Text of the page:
At a news conference, the controversial star of the opening-night film used McDonald’s metaphors to answer questions about how he is viewed.
CANNES, France — At first, you had to wonder if they were running out the clock.
Twenty minutes after the Cannes Film Festival news conference for “Jeanne du Barry” was supposed to begin on Wednesday, neither the film’s actress-director, Maïwenn, nor her lead actor, Johnny Depp, had actually shown up.
Were they hoping to avoid questions? For Maïwenn, who was accused of spitting on a journalist in February, and Depp, who recently won a defamation suit against his ex-wife Amber Heard after she made allegations of physical and sexual abuse, queries about their personal scandals could overwhelm all talk of the movie they were meant to promote. Both had been in attendance the previous night when “Jeanne du Barry” opened the festival, but Cannes premieres are famously fawning and conclude with a customary standing ovation. Meeting the press would be a whole different matter.
Depp, who has not starred in a major Hollywood film in five years, had already missed the morning photo call for “Jeanne du Barry,” a French-language drama in which he plays Louis XV opposite Maïwenn’s titular courtesan. It fell to Maïwenn to shoulder that appointment alone, and 25 minutes after the “Jeanne du Barry” press conference was meant to start, Maïwenn entered the media room with her leading man still nowhere to be found.
At first, she talked around his absence, revealing that she had originally offered Depp’s role to several French actors who passed. Eventually, she reached out to Depp, reasoning that his nationality was less important than her other concerns: “I wanted to feel strongly about the actor, particularly as I would be hugging and kissing him later on.”
Questions to Maïwenn were mostly kept to a minimum, and none were about her altercation with the French journalist Edwy Plenel, who said Maïwenn spat on him in a Paris restaurant — something she more or less confirmed — because he had been investigating multiple claims of sexual abuse against the director Luc Besson, who had a son with Maïwenn when she was just 16. (Besson denied the accusations, from nine women, and the French authorities said that after an inquiry, the director would face no charges. If nothing else, Cannes is a reminder that nearly every major figure in the French film industry has a sizable “controversy” section on Wikipedia.)
But it was all just a warm-up for Depp, who entered 42 minutes late to extensive muttering from the journalists, then walked over to the dais to kiss Maïwenn on the top of her head.
Depp, who spoke mostly in murmured metaphors, at first discussed the French-language requirements of the role, but he was soon asked whether he felt that Hollywood had boycotted him after he was bounced from the “Fantastic Beasts” franchise in 2020 as his legal battles with Heard began to heat up.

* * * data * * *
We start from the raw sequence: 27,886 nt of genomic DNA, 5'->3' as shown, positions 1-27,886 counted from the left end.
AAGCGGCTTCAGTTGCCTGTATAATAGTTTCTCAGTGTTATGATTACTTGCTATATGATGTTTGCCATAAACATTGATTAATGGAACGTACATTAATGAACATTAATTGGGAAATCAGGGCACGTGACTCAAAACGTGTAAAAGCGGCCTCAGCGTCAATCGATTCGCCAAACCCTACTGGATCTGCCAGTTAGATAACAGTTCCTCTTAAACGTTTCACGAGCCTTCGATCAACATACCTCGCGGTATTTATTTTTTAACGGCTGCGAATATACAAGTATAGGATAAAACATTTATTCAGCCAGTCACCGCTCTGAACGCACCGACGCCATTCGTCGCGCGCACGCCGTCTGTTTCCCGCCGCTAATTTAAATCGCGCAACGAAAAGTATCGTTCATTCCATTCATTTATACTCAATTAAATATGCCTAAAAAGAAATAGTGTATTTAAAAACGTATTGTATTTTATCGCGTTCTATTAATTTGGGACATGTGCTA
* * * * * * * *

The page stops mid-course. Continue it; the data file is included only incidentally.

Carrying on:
“Of course, if you’re asked to resign from a film you’re doing because of something that is merely a bunch of vowels and consonants floating in the air, yeah, you feel boycotted,” Depp said. “Do I feel boycotted now? No, not at all. But I don’t feel boycotted by Hollywood because I don’t think about it. I don’t have much further need for Hollywood myself.”
The 59-year-old Depp continued, “It’s a very strange, funny time where everybody would love to be able to be themselves but they can’t. They must fall in line with the person in front of them. If you want to live that life, I wish you the best. I’ll be on the other side somewhere.”
Depp’s presence at the festival has caused no shortage of controversy, and though he was cheered at the “Jeanne du Barry” premiere, an open letter in Liberation, signed by more than 100 actors, criticized the festival for allowing him to attend. That missive followed a blistering open letter published by Adèle Haenel, a star of “Portrait of a Lady on Fire,” who announced she would be retiring from the French film industry because of “its generalized complacency toward sexual aggressors.”
Reminded that there are people who think he shouldn’t have come to Cannes, Depp launched into a metaphor about being banned from McDonald’s, then imagined his critics as “39 angry people watching me eat a Big Mac on a loop. Who are they? Why do they care? Some species or tower of mashed potatoes, covered in the light of a computer screen, anonymous, apparently with a lot of spare time. I don’t think I’m the one who should be worried.”
Efforts to steer the conversation back to “Jeanne du Barry” were mostly halfhearted: Depp continued to rail against the media and his critics, insisting, “For the last five or six years in regards to me, the majority of what you’ve read is fantastically, horrifically written fiction.” But when asked whether he felt the film might lead to a career comeback, Depp was blasé.
“I keep wondering about the word ‘comeback,’” he said. “I didn’t go anywhere. As a matter of fact, I live about 45 minutes away. Maybe people stopped calling out of whatever their fear was at the time. But I didn’t go nowhere. I’ve been sitting around.”